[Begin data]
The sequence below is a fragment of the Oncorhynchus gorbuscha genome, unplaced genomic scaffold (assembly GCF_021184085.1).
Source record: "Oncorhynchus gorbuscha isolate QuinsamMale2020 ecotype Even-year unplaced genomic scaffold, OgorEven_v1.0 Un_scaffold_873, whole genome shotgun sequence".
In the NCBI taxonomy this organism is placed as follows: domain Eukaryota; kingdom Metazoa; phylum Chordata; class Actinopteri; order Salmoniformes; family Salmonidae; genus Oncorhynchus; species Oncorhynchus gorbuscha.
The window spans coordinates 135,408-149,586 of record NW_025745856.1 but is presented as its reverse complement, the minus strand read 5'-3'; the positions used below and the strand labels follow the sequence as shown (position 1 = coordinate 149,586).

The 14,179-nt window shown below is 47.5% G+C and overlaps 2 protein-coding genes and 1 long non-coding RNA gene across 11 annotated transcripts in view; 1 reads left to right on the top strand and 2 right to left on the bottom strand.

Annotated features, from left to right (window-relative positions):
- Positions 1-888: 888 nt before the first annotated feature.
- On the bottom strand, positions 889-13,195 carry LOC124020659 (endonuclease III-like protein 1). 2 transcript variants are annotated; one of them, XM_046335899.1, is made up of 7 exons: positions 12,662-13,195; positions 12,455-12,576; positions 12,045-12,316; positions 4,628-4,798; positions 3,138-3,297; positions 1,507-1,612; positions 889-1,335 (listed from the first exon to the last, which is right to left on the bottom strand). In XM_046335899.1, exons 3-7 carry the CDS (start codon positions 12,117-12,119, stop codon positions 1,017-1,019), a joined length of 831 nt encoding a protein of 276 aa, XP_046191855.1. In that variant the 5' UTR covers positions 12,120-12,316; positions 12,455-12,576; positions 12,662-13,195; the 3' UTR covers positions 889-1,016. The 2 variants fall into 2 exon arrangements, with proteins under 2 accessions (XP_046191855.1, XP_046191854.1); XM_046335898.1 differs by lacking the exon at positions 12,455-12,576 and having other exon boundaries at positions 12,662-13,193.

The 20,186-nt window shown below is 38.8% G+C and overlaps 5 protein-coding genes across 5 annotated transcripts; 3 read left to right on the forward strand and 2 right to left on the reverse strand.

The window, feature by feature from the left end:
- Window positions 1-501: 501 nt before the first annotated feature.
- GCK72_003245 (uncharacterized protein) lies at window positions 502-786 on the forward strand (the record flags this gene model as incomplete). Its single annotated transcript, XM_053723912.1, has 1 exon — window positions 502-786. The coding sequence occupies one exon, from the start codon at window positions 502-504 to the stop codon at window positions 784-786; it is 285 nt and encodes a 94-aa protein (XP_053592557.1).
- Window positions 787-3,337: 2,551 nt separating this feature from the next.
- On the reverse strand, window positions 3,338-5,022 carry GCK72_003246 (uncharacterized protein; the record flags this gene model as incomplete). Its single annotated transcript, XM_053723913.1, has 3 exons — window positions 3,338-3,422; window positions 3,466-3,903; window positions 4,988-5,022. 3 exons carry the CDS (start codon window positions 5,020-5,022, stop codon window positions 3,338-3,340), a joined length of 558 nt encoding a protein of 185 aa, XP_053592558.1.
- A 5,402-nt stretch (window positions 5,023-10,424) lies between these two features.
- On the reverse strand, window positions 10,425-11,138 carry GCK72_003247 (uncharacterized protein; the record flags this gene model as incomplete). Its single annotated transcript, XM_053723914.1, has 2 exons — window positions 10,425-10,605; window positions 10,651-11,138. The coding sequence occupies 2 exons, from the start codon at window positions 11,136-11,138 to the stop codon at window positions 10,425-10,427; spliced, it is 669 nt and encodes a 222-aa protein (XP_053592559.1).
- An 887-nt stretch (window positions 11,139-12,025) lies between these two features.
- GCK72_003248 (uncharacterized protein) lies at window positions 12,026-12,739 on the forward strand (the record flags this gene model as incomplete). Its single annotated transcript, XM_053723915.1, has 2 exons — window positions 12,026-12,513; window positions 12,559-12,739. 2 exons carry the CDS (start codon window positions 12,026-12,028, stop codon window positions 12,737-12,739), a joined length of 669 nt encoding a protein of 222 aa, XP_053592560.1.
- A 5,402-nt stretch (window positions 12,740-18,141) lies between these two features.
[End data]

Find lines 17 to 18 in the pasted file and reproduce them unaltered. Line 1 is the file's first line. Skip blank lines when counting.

- An 887-nt stretch (window positions 11,139-12,025) lies between these two features.
- GCK72_003248 (uncharacterized protein) lies at window positions 12,026-12,739 on the forward strand (the record flags this gene model as incomplete). Its single annotated transcript, XM_053723915.1, has 2 exons — window positions 12,026-12,513; window positions 12,559-12,739. 2 exons carry the CDS (start codon window positions 12,026-12,028, stop codon window positions 12,737-12,739), a joined length of 669 nt encoding a protein of 222 aa, XP_053592560.1.